Box CEO Aaron Levie on finding opportunities for improvement — and competitive advantage
Video produced by Silber Studios
When Aaron Levie was a student at the University of Southern California, he encountered a practical problem: difficulty sharing data with classmates. That observation led him, in 2005, to leave school and found Box, a company that allows people to access their content from anywhere and to share it easily — a model that counts 14 million users and customers as diverse as Procter & Gamble Co. (NYSE: PG), LinkedIn Corp. (NYSE: LNKD) and Allergan Inc. (NYSE: AGN). In the latest in a video series produced by the NYSE Big StartUp, renowned entrepreneur, author and speaker Guy Kawasaki, co-founder of Garage Technology Ventures and former chief evangelist at Apple Inc., sat down with Levie to find out what lessons he might offer to other entrepreneurs.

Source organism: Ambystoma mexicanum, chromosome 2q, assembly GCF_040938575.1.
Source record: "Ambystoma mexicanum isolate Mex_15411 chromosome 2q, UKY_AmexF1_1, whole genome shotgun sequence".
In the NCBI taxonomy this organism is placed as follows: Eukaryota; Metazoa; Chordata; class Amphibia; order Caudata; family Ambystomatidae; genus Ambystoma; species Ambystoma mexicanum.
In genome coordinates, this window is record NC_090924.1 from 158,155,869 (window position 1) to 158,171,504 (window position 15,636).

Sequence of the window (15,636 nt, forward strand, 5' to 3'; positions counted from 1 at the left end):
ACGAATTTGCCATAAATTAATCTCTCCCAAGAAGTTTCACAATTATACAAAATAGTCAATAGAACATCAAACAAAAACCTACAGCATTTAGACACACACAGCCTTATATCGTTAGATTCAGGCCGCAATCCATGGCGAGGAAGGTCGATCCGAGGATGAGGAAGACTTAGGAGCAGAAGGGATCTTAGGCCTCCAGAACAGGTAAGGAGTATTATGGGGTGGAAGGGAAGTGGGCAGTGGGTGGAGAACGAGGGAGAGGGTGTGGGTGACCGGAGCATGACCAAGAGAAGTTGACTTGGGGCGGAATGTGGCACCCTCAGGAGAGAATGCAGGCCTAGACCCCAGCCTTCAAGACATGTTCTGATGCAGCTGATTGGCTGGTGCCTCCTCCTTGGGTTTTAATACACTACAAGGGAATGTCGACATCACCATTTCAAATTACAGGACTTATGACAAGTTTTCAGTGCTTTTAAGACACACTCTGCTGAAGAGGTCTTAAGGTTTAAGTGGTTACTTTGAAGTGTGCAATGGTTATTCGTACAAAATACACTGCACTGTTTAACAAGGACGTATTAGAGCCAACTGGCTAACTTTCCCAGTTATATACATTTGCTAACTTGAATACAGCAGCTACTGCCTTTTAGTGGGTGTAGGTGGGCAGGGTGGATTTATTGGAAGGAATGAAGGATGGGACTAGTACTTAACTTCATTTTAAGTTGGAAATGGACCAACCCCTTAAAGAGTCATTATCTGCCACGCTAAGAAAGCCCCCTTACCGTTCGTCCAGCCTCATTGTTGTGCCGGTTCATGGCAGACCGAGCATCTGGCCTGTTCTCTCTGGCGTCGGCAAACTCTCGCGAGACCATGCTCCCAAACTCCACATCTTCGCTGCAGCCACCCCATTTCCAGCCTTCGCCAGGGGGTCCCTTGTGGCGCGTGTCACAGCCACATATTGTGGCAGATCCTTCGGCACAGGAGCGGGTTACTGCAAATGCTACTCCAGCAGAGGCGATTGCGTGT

Kawasaki: What are the key factors that have made Box a success?
Levie: One of the exciting things about being a startup is that you get to reinvent a lot of things. But at the same time, you must have respect for the talent and experience that’s out there — the people who have done it before and incredibly well. We’ve been able to attract an amazing team.
Kawasaki: Do you have any regrets?
Levie: That’s an hourly phenomenon. Every month or quarter we brainstorm what is and isn’t working, and we determine whether the things that aren’t working are failing because they’re fatally flawed or executed poorly. We get rid of the things that are fatally flawed, and we put those freed-up resources into what works; we’re constantly doubling down on what’s working well and killing off what’s not as effective. Most of our mistakes have involved not making a decision fast enough or executing fast enough.
Kawasaki: Any final advice to entrepreneurs?
Levie: Build for where things are going because of new platforms. Attack markets where the incumbent is making compromises in its products or how it works with consumers — these are the gaps that open up for startups. We’re at one of the most exciting and disruptive moments in technological history.
To see more in the Guy Kawasaki NYSE Big StartUp series, click here.